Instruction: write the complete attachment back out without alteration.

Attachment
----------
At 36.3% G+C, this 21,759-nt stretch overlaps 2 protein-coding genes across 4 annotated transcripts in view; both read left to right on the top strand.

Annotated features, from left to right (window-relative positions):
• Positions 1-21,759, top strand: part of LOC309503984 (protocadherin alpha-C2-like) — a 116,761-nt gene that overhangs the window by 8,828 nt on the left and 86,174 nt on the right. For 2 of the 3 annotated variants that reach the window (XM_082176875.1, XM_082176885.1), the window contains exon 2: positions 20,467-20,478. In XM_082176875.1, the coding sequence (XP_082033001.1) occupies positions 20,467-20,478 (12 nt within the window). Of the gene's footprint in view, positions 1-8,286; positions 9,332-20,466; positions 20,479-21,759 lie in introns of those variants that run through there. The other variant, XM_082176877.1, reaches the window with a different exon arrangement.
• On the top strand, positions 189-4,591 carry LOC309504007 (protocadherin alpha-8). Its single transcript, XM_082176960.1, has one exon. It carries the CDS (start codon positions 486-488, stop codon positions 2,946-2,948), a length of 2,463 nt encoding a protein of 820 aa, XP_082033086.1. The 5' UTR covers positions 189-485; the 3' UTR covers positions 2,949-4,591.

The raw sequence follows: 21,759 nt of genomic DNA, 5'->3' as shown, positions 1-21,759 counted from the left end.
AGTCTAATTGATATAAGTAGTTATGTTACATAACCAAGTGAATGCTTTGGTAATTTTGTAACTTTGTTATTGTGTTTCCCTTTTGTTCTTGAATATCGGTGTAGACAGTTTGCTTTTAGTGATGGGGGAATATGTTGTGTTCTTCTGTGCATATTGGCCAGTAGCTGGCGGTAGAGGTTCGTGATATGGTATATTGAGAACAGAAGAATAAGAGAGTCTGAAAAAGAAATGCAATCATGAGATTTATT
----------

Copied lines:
At 36.3% G+C, this 21,759-nt stretch overlaps 2 protein-coding genes across 4 annotated transcripts in view; both read left to right on the top strand.

Annotated features, from left to right (window-relative positions):
• Positions 1-21,759, top strand: part of LOC309503984 (protocadherin alpha-C2-like) — a 116,761-nt gene that overhangs the window by 8,828 nt on the left and 86,174 nt on the right. For 2 of the 3 annotated variants that reach the window (XM_082176875.1, XM_082176885.1), the window contains exon 2: positions 20,467-20,478. In XM_082176875.1, the coding sequence (XP_082033001.1) occupies positions 20,467-20,478 (12 nt within the window). Of the gene's footprint in view, positions 1-8,286; positions 9,332-20,466; positions 20,479-21,759 lie in introns of those variants that run through there. The other variant, XM_082176877.1, reaches the window with a different exon arrangement.
• On the top strand, positions 189-4,591 carry LOC309504007 (protocadherin alpha-8). Its single transcript, XM_082176960.1, has one exon. It carries the CDS (start codon positions 486-488, stop codon positions 2,946-2,948), a length of 2,463 nt encoding a protein of 820 aa, XP_082033086.1. The 5' UTR covers positions 189-485; the 3' UTR covers positions 2,949-4,591.

The raw sequence follows: 21,759 nt of genomic DNA, 5'->3' as shown, positions 1-21,759 counted from the left end.
AGTCTAATTGATATAAGTAGTTATGTTACATAACCAAGTGAATGCTTTGGTAATTTTGTAACTTTGTTATTGTGTTTCCCTTTTGTTCTTGAATATCGGTGTAGACAGTTTGCTTTTAGTGATGGGGGAATATGTTGTGTTCTTCTGTGCATATTGGCCAGTAGCTGGCGGTAGAGGTTCGTGATATGGTATATTGAGAACAGAAGAATAAGAGAGTCTGAAAAAGAAATGCAATCATGAGATTTATT